Data breaches happen more and more often. Below are the fresh insights into this problem provided by IBM in 2022:
- 83% of more than 3,600 organizations experienced at least one data breach.
- The global average cost of a data breach increased by 2.6% from 2021, reaching USD 4.35 million. Meanwhile, the United States had the highest average cost per breach – around USD 9.44 million.
- The financial impacts of data breaches led 60% of organizations to increase the prices passed to their customers!
Such alarming statistics about data breaches and their costs put any business under great and close attention! So let’s follow us to learn more about data breaches.
What Is A Data Breach?
A data breach is an attempt to view, copy, steal, or transmit sensitive and confidential data. Or it also includes data spill, information leak, information leakage, and unintended information disclosure.
Examples of data breaches are, but are not limited to:
“To Err Is Human.”
Human errors have caused 21% of data breaches in organizations. For instance, negligent employees might reveal data unintentionally, and the data is fallen prey to bad actors.
Malicious insiders are those working in organizations that maliciously and intentionally breach information for personal or financial incentives. This type of crime is even more complicated to prevent than those from the outside.
Many organizations now invest significantly in cybersecurity as they think physical thefts are a thing of the past. In fact, physical and cyber data breaches are equal concerns.
Thieves can steal information from physical records and files on the organization’s premises.
Ransomware means infecting organizations with malware. The ware then worms through systems to encrypt data and halt operations. Victims have to pay to get the decryption key.
Attackers send emails that look incredibly genuine yet contain a phishing link. You might be asked to provide personal or business-related information and a password when you click on the link.
Financial Impacts Of The Data Breaches
Data breaches are significantly costly – millions of dollars on average. Why?
First is the cost of identifying the issue. On average, it takes around 207 days for the organization to identify the breach and another 73 days to contain it (IBM report.) Since the numbers are average, data breaches can cost significantly more in some cases. Time is money, then.
The second is the cost of fixing the issue. For example, many organizations have to pay a ransom for their data back, whether they want it or not. Others even have to pay for legal personalities, lawsuit fees, or data insurance to stakeholders affected by the breach. The cost also involves human resources to fix systems and enhance vulnerabilities to prevent future violations.
Unfortunately, the impacts are not just the monetary fixing costs. Businesses can lose sales due to system downtime caused by malware.
The worst consequence must be a negative attitude towards the brand. Data breaches leave terrible reputational damage, causing your customers to lose their trust and go to rivals.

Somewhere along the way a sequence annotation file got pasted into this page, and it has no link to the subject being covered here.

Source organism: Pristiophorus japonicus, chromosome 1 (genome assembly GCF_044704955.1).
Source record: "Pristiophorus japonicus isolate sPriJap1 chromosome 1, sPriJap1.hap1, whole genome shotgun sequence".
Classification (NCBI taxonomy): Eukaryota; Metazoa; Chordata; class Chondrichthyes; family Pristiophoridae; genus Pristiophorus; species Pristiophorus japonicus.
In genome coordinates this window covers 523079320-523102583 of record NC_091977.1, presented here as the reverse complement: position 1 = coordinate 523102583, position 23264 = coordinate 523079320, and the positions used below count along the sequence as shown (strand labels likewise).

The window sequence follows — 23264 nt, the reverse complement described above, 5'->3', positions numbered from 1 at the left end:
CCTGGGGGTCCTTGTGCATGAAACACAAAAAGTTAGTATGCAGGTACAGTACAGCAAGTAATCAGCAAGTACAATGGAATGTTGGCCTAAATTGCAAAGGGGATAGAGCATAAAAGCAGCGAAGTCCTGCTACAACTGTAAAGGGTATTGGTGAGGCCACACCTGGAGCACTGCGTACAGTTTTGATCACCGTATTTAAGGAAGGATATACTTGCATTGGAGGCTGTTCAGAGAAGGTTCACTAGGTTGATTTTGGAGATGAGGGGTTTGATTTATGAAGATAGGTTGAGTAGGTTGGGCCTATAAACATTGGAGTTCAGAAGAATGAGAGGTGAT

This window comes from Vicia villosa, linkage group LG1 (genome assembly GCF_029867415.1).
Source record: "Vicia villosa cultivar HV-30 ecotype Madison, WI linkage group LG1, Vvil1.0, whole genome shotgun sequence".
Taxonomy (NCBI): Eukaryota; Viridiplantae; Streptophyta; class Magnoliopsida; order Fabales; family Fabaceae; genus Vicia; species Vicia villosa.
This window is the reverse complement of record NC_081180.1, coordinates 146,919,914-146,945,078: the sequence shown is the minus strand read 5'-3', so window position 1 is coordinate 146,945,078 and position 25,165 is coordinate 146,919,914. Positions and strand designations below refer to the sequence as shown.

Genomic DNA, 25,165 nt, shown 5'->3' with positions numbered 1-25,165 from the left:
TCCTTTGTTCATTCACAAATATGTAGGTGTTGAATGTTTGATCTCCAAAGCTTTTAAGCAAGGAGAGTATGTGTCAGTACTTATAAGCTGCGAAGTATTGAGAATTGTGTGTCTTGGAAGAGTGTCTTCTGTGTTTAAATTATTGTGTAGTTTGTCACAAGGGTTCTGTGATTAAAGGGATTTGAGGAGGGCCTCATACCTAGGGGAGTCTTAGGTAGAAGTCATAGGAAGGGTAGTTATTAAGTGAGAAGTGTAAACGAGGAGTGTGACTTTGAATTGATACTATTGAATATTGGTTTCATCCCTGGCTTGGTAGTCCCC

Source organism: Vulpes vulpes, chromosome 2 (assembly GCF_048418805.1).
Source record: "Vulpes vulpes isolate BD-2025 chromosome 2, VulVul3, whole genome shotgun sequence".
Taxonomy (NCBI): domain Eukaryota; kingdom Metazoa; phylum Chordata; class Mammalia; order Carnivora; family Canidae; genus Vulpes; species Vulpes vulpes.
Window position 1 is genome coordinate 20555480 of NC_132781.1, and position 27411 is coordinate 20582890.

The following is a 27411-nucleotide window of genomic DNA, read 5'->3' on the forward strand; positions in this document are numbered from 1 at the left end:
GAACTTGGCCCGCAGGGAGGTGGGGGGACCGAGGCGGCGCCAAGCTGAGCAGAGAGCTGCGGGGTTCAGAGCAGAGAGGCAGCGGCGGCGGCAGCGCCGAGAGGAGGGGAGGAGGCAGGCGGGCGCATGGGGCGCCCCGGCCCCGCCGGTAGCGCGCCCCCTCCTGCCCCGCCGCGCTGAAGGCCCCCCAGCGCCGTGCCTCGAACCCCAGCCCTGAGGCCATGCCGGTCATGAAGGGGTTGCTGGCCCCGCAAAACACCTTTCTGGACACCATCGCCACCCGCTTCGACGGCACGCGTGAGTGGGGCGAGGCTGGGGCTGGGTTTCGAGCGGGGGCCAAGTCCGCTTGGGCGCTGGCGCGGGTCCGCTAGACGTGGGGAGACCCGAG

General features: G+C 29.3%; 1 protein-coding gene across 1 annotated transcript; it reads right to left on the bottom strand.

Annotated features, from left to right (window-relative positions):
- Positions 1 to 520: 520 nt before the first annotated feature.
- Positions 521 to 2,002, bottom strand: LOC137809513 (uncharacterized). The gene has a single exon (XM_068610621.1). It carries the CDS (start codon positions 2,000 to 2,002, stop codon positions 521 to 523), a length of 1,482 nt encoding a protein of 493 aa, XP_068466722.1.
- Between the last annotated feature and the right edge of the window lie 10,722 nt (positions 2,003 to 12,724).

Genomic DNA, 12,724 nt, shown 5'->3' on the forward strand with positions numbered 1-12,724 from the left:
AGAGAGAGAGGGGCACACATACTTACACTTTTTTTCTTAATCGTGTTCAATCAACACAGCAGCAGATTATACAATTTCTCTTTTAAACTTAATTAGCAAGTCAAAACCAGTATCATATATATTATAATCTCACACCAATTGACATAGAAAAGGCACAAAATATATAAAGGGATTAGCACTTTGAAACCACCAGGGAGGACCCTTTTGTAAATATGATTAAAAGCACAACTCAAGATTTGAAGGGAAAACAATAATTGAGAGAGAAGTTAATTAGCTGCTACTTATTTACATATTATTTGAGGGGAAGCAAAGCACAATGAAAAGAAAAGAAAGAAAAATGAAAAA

Best Practices: How to Protect Your Business Against Data Breaches?
A data breach might make your budget and profits out of whack. Thus, you have to apply best security practices to reduce the chances of breaches and minimize their financial impacts, if any.
Employ a zero-trust security architecture
A zero-trust security model applies a principle: “Never trust, always verify,” meaning that businesses need to validate every interaction with the systems continuously.
So far, just over 40% of businesses implement this approach, and they expect to save around 1.5 million dollars once the architecture maturely develops.
Secure business data in cloud environments
Since businesses’ data grows fast and valuable, it is vital to protect them. We suggest using cloud-based environments since they have a secure data classification schema.
In the past, businesses saved 720 thousand dollars using mature cloud practices.
Adopt security SOAR and XDR tools
SOAR and XDR are security platforms built to improve breach detection and accelerate response time using AI and automation.
Companies using these tools have shortened the lifecycle of breaches by 29 days compared to the above average. Such a faster response helps reduce the cost and other financial impacts.
Closely monitor endpoints and remote departments.
As human errors and malware insiders are the two common types of data breaches, businesses had better keep an eye on the actions of their employees, mainly when they work remotely.
Some tools such as endpoint detection and response (EDR), Unified endpoint management (UEM), or identity and access management (IAM) are beneficial.
Build playbooks to respond to incidents quickly
Big companies often have an Incident Response (IR) team to regularly test their products/services and prepare cyber incident guidance to contain the fallout of a data breach quickly.
Data breaches are hardly avoidable. Thus, every business must be better safe than sorry by applying the best practices and planning for the Incident Response as soon as possible!